Days of Tea

I had time to kill in Khartoum, and so took to the streets. Ostensibly, it was the election prolongation that was keeping me here, but in reality there were a few more factors. An increasing interest in the country, particularly at this time in Sudan’s history; a growing social group of people whose company I valued; perhaps also the need to take a little repose from traveling.

Khartoum is perhaps a strange place to do this. There is very little in terms of things to “do”, particularly as a new arrival; I had already visited the two main museums, the National museum and Ethnographic museum. There are no cafés boasting taawila as in Cairo, nor the Egyptian capital’s bustling cultural scene. Khartoum is a long way from Damascus’ architectural grace and Jerusalem’s historical significance. Furthermore, the climate is incredibly oppressive — daytime temperatures stay above 40°, the streets are dusty and walking them is an arduous affair.

Yet this is what I did. I walked across the city to the soundtrack of shouts of khawaaja (the affectionate, Sudanese equivalent of mzungu or “foreigner”). Life in Sudan is lethargic, with many people seemingly just sitting around or snoozing, taking shelter from the sun.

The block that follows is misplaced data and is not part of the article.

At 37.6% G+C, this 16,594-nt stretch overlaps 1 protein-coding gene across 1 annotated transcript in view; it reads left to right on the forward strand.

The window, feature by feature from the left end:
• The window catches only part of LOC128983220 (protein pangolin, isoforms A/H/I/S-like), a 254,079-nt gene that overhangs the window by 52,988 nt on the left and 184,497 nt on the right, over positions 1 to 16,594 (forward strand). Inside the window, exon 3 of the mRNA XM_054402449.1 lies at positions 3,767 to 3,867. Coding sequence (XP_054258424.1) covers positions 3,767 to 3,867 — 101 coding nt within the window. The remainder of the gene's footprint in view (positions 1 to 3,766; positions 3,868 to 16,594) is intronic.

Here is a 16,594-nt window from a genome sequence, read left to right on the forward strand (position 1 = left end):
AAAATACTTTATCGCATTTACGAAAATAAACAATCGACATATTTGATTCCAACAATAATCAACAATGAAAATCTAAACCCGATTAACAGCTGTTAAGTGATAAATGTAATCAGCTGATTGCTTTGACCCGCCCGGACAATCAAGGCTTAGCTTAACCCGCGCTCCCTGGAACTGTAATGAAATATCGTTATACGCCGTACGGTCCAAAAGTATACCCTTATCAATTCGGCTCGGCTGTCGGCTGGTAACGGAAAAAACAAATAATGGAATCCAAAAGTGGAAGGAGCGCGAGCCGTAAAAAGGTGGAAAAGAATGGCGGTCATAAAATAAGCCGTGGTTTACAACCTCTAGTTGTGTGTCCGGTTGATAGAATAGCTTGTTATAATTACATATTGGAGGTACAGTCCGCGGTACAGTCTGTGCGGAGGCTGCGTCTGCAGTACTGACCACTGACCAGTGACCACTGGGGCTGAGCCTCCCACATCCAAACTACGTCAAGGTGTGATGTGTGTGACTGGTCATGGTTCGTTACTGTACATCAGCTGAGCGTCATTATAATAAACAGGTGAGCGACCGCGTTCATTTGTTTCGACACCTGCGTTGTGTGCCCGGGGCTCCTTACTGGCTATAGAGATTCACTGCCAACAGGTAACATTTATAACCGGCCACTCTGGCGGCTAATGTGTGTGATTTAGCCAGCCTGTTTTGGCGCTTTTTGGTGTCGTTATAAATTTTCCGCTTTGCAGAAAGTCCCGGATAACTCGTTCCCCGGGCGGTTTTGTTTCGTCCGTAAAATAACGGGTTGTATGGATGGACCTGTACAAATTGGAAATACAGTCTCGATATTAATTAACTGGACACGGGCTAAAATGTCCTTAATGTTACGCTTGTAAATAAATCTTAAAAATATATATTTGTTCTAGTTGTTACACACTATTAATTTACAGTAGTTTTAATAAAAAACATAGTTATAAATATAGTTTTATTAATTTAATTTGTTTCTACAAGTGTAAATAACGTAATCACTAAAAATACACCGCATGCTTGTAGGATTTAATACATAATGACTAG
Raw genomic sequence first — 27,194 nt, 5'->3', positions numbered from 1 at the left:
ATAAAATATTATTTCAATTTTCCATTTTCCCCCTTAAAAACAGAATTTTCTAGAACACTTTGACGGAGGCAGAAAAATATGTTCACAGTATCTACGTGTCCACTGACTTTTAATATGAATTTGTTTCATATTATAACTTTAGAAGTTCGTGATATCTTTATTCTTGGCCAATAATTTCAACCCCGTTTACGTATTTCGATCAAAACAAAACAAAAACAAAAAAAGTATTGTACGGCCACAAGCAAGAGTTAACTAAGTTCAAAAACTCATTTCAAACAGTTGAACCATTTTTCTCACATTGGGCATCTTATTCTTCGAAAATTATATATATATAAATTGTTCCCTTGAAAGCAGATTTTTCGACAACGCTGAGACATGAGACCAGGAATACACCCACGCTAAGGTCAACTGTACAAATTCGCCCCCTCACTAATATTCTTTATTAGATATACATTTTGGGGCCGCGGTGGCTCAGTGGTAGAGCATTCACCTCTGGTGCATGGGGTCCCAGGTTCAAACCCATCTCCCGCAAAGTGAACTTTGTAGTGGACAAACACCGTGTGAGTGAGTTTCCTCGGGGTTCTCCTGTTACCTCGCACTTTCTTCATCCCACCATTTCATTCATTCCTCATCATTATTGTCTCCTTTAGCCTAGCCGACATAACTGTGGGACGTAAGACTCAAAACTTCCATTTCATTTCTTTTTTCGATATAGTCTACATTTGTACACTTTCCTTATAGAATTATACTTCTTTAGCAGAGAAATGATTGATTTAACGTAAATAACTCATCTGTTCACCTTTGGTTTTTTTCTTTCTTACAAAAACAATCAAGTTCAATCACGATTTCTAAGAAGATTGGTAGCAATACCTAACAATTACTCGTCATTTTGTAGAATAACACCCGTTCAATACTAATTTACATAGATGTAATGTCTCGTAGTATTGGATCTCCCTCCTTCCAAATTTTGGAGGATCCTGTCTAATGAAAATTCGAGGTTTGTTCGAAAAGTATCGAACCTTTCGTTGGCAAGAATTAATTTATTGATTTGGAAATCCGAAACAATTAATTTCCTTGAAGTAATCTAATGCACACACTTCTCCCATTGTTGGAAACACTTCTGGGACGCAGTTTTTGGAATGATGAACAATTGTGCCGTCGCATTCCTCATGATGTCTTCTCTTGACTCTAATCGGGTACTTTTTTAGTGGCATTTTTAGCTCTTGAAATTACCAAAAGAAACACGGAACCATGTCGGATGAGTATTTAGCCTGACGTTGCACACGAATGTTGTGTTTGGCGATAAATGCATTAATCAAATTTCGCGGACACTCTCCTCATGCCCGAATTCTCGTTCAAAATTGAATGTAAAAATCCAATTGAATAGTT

I stopped frequently to take jebbaneh — coffee spiced with ginger — or a shai bil-nana — tea with a little mint. Whilst there is a lack of cafés, there is certainly a plenitude of tea-ladies plying their trade, and this is the place to meet people. The Sudanese are incredibly friendly and keen to speak to khawaaja about their country, for which they often feel great pride, and find out what the said khawaaja thinks about it. At times frustrating, being asked for the umpteenth time about the difficulty of the heat, but often enlightening, discovering more about this confused country’s culture.

Admittedly, language often limited conversation; my Arabic is far from capable of holding a meaningful conversation and in many of the places I took refreshment, English was not in abundance. A half-built building opposite the University of Sudan changed this situation. In its concrete shell seemed to exist an impromptu Students’ Union, full of people sat around on small, rope-twined stools surrounding tea-ladies.

The students here were keen to discuss Sudan. Some were waiting for the first opportunity to emigrate and make their life in Europe, others had aspirations to develop the country and make change here in Sudan. Some felt exasperated at the limited opportunities they have, explaining that without being a member of the ruling National Congress Party, jobs are hard to find; Western countries are less than forthcoming with visas for Sudanese nationals. Ahove all, this trip has made me realise—and cherish—the value of my passport, and the luck I had in the nationality lottery…